Once area Latino students decide to become engaged with the Latino Cohort at Western Nevada College, history has shown that those students are well on their way to reaching their higher education goals and a desirable career path.
The college’s academic support program helps many first-generation college students overcome potential higher education barriers to earn an associate’s degree, continue their education at a four-year college, and make the transition into the work force. The 4-year-old Student Services initiative at WNC encourages college enrollment, completion of courses and degrees, and campus involvement.
Statistically, cohort members have finished 94 percent of the courses they’ve enrolled in since the program launched in 2010. Fifty-two percent have graduated with degrees, compared with the national average of 20 percent.
“This program has increased awareness among the Latino students and their families about the importance of completing a college degree,” said Lupe Ramirez, WNC’s Latino student outreach coordinator and assistant to the dean.
John Kinkella, dean of Student Services at Western Nevada College, said the cohort provides the college with a successful model to duplicate so more students can benefit from it.
“Western Nevada College’s Latino Cohort Program was created to enhance the college-graduation rate among our fastest-growing underrepresented minority population,” Kinkella said. “This cohort program has proven so successful that the cohort model will now be expanded to a college-wide initiative called the ‘Guided Pathway to Success’.”
The 2013 Latino Cohort and their families attended a luncheon on campus to celebrate the new beginning, receiving insight and inspiration from previous cohort members.
“The cohort gives you that support system,” said keynote speaker Frankie Perez, a 2013 WNC graduate. “If I needed help in anything, they would be the first ones to jump in to help me,”
Perez was a member of WNC’s first Latino Cohort and will continue his education at the University of Nevada, Reno, this fall, with long-range dreams of becoming a state senator.
Maira Ibarra, already a student at UNR and nearing completion of a civil engineering degree, also spoke to the 2013 cohort members, telling the incoming freshmen how cohort benefitted her.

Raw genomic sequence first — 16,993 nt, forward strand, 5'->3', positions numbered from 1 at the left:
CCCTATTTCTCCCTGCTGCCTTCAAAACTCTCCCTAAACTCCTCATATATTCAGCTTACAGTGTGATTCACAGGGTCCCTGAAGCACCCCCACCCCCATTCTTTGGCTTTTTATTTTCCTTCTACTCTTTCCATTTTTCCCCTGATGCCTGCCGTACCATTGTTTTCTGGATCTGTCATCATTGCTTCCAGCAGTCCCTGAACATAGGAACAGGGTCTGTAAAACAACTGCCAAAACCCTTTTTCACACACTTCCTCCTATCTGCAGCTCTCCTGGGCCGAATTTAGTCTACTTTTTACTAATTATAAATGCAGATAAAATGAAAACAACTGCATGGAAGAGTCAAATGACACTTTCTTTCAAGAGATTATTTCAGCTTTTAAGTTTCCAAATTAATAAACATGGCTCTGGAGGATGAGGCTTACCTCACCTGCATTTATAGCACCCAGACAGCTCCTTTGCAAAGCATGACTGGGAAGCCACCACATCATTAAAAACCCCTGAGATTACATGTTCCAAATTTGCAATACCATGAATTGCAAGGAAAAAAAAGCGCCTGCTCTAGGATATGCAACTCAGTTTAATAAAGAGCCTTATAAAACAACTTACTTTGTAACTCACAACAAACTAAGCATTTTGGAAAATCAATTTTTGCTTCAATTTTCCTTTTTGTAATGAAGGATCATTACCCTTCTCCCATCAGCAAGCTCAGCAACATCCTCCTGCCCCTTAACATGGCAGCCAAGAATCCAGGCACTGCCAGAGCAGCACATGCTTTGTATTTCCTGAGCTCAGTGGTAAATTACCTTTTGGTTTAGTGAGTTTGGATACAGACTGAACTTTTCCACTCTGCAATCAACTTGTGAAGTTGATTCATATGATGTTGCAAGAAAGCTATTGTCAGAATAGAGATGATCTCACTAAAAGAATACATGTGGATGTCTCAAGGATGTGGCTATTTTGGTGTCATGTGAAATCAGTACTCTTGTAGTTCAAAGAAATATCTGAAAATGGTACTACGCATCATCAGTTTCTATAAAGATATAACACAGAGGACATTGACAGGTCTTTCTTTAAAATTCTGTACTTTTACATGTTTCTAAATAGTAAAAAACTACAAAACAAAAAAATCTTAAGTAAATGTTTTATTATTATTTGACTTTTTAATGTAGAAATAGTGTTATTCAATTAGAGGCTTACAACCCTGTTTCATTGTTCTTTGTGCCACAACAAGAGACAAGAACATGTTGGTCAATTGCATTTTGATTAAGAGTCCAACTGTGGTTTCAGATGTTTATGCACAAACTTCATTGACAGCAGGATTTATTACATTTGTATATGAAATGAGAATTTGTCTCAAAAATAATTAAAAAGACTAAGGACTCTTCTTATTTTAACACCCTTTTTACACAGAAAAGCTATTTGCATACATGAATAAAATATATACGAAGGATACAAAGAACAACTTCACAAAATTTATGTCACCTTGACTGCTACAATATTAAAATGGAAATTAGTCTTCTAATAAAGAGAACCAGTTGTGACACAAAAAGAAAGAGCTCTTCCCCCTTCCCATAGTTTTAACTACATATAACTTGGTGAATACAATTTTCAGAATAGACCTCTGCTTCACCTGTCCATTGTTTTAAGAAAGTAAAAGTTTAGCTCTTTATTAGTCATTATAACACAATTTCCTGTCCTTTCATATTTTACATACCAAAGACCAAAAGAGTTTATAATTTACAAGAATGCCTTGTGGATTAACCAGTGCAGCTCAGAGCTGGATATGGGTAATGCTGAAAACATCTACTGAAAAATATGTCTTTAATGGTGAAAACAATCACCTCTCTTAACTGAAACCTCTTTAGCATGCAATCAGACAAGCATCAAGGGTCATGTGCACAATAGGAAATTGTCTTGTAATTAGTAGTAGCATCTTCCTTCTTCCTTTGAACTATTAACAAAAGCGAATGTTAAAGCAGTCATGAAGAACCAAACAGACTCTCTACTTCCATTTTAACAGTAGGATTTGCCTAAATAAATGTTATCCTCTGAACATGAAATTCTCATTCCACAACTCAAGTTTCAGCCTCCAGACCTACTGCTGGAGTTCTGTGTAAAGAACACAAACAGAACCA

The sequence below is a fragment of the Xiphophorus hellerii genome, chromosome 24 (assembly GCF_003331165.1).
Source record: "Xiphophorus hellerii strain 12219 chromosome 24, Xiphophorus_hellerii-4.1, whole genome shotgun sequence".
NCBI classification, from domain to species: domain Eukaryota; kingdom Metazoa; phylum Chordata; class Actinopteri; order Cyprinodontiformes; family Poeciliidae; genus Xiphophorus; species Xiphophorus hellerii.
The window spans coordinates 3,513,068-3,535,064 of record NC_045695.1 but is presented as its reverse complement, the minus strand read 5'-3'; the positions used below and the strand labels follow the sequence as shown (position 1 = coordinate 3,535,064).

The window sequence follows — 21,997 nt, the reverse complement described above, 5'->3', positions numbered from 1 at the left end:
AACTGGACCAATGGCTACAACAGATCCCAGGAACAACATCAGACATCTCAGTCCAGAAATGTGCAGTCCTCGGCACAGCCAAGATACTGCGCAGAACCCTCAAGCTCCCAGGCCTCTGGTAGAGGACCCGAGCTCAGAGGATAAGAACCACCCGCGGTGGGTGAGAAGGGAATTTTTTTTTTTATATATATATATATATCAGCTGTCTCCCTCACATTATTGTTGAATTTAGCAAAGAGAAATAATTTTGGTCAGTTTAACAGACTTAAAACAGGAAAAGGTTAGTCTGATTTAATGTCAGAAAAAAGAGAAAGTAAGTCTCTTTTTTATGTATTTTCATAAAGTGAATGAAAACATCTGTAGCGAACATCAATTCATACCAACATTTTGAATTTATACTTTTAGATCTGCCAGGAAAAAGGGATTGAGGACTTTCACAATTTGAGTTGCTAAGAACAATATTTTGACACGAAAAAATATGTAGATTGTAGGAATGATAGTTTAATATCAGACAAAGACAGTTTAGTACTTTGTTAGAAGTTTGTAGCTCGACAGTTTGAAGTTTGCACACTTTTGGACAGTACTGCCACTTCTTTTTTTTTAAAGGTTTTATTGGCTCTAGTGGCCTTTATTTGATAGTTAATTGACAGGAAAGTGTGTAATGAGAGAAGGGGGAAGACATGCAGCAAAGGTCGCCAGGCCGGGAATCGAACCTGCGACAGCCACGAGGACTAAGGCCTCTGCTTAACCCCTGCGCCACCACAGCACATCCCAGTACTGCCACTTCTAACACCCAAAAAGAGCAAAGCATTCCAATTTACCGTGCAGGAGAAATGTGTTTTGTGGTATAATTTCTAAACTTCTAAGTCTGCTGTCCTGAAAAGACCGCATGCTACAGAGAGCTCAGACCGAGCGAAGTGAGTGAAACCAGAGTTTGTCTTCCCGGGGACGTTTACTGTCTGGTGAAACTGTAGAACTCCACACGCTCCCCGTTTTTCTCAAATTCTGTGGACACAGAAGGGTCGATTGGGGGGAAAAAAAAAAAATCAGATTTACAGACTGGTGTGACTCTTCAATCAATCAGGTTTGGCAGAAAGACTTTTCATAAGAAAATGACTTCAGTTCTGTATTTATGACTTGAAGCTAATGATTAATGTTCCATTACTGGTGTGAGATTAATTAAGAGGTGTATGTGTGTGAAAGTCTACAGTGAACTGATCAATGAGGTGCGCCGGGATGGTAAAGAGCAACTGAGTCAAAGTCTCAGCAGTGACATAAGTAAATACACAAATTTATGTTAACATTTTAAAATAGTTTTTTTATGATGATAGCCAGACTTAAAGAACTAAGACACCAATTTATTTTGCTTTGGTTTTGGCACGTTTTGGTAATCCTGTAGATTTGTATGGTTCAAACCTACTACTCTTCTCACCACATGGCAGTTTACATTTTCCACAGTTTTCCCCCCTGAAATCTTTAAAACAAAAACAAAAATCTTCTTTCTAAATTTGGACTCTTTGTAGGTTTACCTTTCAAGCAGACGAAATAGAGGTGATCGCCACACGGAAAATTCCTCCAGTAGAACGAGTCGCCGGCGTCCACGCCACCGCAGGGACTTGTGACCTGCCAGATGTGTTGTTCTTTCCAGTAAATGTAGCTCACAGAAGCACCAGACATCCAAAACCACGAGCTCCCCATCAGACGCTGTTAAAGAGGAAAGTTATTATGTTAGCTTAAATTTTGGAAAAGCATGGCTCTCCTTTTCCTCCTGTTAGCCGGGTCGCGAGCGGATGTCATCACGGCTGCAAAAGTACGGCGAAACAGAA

“I was very shy. I was able to open up to people and learned how to navigate the higher education system,” she said.
Ibarra, the winner of the Nevada System of Higher Education 2012 Regents’ Scholarship for WNC, advised the new cohort members to become active on campus.
April Castaneda said the cohort transformed her from a struggling high school student to a successful college student.
“I like it a lot because in high school I would have really low grades, and here, it’s required to be high, and I’ve been doing well each semester,” Castaneda said. “The cohort encourages you to keep going for it.”
Ramirez doesn’t hide her excitement for the current cohort students.
“It’s a very impressive group of students. (They) are starting in the fall with college-level classes,” Ramirez said. “Among these students, their academic goals include marine biologist, pediatricians, doctors, nurses, business majors and many others.”
High school seniors are introduced to the Latino Cohort through WNC’s Bridge to Success outreach program. Bridge to Success helps students make the transition from high school to college by meeting personally with WNC advisors numerous times during their senior year to walk through the college-admission process in a timely manner. WNC student services staffers visit all the high schools in the college’s seven-county service area numerous times each spring to work with students on-site, eliminating the potential difficulty of travel to the college for some students.
For freshman Francisco Angulo, the cohort has eliminated the stress that most students feel as their first year of college nears.
“They have helped me getting my classes (together) and registering,” said Angulo, a Carson High School graduate. “I was a little stressed at first, but I’m not even worried about college right now.
“The cohort makes me want to meet new people and get to know them.”
Since the Latino Cohort’s creation, Ramirez has noticed that parents have become more involved in their children’s transition to college.
“The parents have demonstrated their support by taking time off from work and making it to the mandatory parent/student conferences we have held during the summer,” Ramirez said.
Kinkella and Ramirez have received similar responses from the parents about the program.
“They want their sons and daughters to get an education and to commit to their education,” Ramirez said. “They don’t want to see them wasting their time and money. They believe in their capacity to obtain a degree and want their sons and daughters to be able to work in a better-paying job.
“It’s obvious that the parents want a better future for these students.”